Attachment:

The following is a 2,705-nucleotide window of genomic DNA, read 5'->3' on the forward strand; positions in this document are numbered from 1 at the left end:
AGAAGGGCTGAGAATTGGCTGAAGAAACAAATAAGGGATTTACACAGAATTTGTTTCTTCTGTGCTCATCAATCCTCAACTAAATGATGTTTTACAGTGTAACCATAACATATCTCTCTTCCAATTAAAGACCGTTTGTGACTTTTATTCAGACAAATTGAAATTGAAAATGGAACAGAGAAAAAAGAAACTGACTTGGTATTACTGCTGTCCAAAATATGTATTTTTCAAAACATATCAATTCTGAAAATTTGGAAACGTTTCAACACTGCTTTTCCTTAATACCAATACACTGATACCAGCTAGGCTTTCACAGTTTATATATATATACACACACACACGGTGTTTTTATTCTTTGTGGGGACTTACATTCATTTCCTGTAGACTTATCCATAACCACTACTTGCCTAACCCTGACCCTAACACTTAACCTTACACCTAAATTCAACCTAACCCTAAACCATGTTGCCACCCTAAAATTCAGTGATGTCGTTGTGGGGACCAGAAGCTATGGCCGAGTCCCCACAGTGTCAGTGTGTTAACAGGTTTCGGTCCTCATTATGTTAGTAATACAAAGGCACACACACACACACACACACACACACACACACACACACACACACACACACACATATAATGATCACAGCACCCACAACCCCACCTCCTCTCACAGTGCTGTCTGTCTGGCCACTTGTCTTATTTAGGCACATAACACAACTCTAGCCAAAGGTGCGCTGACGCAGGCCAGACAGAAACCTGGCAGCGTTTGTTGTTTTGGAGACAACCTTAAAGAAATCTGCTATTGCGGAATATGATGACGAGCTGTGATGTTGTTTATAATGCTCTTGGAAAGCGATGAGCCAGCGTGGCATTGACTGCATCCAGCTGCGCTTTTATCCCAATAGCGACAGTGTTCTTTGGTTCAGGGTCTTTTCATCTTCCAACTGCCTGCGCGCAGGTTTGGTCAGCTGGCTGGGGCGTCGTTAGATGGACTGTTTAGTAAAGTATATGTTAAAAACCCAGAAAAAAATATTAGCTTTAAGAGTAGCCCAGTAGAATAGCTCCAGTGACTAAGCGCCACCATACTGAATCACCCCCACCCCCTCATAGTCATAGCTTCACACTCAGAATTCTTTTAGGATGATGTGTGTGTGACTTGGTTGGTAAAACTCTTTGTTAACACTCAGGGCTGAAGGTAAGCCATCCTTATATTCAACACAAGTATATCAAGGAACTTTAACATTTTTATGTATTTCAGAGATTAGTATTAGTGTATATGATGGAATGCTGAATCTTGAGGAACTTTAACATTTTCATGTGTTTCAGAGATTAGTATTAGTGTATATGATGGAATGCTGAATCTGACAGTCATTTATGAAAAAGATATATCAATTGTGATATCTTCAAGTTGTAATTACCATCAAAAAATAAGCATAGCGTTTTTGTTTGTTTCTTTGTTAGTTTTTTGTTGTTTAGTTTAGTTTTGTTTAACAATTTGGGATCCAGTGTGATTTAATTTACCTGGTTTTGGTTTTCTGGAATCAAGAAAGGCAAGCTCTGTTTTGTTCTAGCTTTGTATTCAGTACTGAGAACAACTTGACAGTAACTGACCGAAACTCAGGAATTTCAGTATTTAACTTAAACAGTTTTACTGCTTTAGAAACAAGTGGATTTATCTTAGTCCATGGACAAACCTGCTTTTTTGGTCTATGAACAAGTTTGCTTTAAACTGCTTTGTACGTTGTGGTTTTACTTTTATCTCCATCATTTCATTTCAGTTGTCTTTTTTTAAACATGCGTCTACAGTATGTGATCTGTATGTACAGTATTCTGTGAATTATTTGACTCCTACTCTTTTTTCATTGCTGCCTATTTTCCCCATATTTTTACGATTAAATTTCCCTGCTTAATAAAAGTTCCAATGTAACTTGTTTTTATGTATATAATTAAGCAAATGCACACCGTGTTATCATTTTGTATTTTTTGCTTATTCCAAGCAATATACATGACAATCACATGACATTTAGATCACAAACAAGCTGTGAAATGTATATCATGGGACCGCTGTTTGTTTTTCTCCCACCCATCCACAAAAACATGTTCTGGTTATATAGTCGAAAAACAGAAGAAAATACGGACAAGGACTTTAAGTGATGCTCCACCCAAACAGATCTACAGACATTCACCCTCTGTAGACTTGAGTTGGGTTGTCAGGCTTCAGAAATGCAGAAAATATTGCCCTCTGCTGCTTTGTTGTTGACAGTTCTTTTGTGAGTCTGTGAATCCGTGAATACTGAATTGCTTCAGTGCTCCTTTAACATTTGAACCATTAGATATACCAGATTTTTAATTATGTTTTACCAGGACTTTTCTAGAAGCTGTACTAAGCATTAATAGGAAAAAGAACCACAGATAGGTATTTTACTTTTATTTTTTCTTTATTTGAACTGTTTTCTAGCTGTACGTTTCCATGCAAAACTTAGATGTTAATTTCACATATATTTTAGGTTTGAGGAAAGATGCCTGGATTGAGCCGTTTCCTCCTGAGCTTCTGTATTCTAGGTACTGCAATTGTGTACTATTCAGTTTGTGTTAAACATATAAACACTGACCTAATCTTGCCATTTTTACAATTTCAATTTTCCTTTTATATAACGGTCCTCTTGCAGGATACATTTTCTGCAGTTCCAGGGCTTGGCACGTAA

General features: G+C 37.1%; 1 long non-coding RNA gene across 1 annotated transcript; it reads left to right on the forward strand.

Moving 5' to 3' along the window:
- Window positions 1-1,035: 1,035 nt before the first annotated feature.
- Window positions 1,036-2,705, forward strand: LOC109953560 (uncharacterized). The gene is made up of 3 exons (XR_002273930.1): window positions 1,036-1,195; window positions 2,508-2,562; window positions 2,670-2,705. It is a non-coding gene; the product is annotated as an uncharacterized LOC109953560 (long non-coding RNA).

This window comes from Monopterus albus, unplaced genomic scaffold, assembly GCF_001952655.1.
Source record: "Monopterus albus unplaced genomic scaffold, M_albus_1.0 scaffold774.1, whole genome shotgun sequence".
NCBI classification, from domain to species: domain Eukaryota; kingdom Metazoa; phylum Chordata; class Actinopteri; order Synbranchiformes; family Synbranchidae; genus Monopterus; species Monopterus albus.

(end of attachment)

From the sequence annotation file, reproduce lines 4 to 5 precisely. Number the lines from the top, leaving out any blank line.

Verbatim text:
Moving 5' to 3' along the window:
- Window positions 1-1,035: 1,035 nt before the first annotated feature.